Whenever there’s a story about some collector paying a fortune – usually on auction, and mostly where people with bucket-loads of hard currency shop – the media picks up on it with a kind of tweezer-lipped disapproval which suggests that something as frivolous as wine should never fetch this kind of money. You could argue that the oil paint applied to a canvas by some long dead artist, or even a bowl produced by a Chinese potter 800 years ago, has no greater intrinsic value. Equally, the R200m paid in 2008 for Damien Hirst’s “Golden Calf” – a cow preserved in formaldehyde – makes any auction price for a bottle of wine seem positively parsimonious.
There is, of course, no connection between what it costs to make a bottle of wine and what someone will pay for it. Just as sought-after collectables are produced for a fraction of what they sell for, so everyday drinking wines sometimes sell for a fraction of their true cost of production.
VinPro, the organisation which works with the country’s grape and wine producers, estimates that at least 30% of growers are under-recovering on their actual production costs, and that a further 30% are not able to build a provision for vineyard replacement into their selling prices. On this basis, much of the cheap wine you find in supermarkets may have been produced at a loss – at least to the fruit grower. In case you think that this can’t be true, because such a model is necessarily unsustainable, it’s worth noting that, at the current average rate of attrition, the industry loses eight hectares of vineyard every day and three grape growers shut up shop every week.
Some trends are simply that, they indicate a direction rather than a destination. Just because we’re losing 2500 hectares of vineyard every year does not mean that in 40 years there will be no vines in South Africa. At this stage, at least, Cape wine is not on the Kodak/Polaroid slippery slope – mainly because it’s not being replaced by a new technology. Growers whose vineyards are poorly sited, who are under-capitalised, unfocused, unskilled – their demise is a personal tragedy, rather than necessarily an industry barometer.
Where other forces are at play however, a Darwinian shrug of the shoulders is not the appropriate response. When urban creep makes it impossible for a successful and dedicated producer operating in close proximity to Stellenbosch (for example) to resist the offer made by a developer, you have to ask if this is not the wine industry’s equivalent of the Polaroid moment, that instant of being out of touch with the new reality. Most urban land in Stellenbosch or Paarl was once agricultural. This process of transformation, from farmland to township, has not been arrested. If May de Lencquesaing hadn’t bought, restored and developed Glenelly, a derelict fruit farm whose low-lying pasture comes right onto the streets of the town, it would only have been a matter of a few years before this fabulous Ida’s Valley estate succumbed to Stellenbosch’s seemingly insatiable appetite for accommodation.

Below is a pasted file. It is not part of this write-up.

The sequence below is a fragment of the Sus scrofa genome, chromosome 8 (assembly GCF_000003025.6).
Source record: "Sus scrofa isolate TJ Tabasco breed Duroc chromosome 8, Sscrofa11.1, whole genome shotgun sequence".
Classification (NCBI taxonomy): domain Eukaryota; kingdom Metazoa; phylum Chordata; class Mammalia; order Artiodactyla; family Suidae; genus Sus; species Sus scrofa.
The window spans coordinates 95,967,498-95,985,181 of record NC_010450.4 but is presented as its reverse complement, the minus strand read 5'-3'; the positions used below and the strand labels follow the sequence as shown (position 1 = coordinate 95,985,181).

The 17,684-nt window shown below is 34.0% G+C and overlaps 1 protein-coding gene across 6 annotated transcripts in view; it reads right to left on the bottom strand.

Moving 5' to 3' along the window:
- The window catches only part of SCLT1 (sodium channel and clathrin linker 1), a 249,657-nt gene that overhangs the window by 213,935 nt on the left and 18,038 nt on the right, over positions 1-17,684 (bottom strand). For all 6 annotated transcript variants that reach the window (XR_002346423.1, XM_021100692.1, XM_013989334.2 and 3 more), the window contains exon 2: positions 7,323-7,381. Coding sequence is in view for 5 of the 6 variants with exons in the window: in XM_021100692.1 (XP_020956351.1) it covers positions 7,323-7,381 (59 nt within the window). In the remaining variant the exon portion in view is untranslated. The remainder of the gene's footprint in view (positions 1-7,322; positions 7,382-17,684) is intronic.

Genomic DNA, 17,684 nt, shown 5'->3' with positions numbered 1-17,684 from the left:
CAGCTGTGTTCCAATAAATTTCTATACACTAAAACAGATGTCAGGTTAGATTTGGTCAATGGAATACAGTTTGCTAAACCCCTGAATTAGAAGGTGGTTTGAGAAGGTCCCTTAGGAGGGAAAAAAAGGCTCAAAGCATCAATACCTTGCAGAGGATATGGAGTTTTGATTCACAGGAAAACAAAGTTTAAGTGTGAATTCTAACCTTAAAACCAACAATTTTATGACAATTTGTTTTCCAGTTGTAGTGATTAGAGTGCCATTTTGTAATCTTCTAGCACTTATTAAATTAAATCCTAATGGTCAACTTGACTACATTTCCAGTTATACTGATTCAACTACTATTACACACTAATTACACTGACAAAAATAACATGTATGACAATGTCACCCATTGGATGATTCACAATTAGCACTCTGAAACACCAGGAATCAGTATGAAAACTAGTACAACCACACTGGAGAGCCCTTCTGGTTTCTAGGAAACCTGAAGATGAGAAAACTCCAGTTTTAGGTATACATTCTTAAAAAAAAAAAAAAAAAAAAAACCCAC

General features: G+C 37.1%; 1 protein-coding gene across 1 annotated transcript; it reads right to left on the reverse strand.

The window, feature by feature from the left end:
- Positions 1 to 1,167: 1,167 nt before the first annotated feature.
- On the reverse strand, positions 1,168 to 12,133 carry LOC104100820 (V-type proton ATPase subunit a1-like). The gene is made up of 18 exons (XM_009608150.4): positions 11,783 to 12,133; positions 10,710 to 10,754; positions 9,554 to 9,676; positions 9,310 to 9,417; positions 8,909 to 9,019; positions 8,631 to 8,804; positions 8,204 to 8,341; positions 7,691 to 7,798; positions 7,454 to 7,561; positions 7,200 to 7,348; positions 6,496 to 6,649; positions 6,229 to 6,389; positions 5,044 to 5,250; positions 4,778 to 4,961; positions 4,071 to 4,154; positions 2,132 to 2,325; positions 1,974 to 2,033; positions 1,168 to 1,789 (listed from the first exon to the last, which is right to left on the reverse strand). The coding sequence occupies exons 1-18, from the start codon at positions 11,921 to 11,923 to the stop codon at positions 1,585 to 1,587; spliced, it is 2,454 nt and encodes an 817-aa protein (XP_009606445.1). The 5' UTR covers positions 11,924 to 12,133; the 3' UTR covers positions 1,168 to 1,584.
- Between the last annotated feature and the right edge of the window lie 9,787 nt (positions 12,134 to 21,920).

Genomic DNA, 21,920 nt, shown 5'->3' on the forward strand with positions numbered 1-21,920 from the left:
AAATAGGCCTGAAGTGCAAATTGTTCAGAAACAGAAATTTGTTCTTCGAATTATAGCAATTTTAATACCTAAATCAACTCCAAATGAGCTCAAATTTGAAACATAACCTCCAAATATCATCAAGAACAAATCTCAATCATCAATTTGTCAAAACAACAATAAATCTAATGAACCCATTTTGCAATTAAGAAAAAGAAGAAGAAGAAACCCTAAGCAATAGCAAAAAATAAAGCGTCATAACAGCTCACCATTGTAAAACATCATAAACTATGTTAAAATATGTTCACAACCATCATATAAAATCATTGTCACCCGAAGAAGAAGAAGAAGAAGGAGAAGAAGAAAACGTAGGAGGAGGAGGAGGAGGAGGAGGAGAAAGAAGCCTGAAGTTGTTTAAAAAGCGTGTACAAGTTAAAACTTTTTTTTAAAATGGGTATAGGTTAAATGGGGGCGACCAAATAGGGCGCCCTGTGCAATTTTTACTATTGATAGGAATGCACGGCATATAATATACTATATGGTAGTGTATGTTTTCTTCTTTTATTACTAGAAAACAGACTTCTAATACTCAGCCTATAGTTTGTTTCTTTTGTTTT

Quality wine might not cost as much to produce as the optimistic creators of would-be cult wines would have us believe, but it does need grapes from properly sited mature vineyards if it’s not to be the cynical achievement of industrial technology. French commentator Jacques Puisais observed that what great wine revealed was “the face of its birthplace and the guts of the man who had made it.” It’s not difficult for astute winemakers working with the fruit grown along the banks of the Orange River to make a perfectly decent everyday drinking wine. We’re not certain – despite long years of research – how exactly the world’s great sites contribute nuance and detail to the wines produced from the fruit harvested off them. What we do know is that the hauntingly beautiful artefacts of the winemaker’s art need more than just long sunny days, ample water, and large tracts of alluvial soil.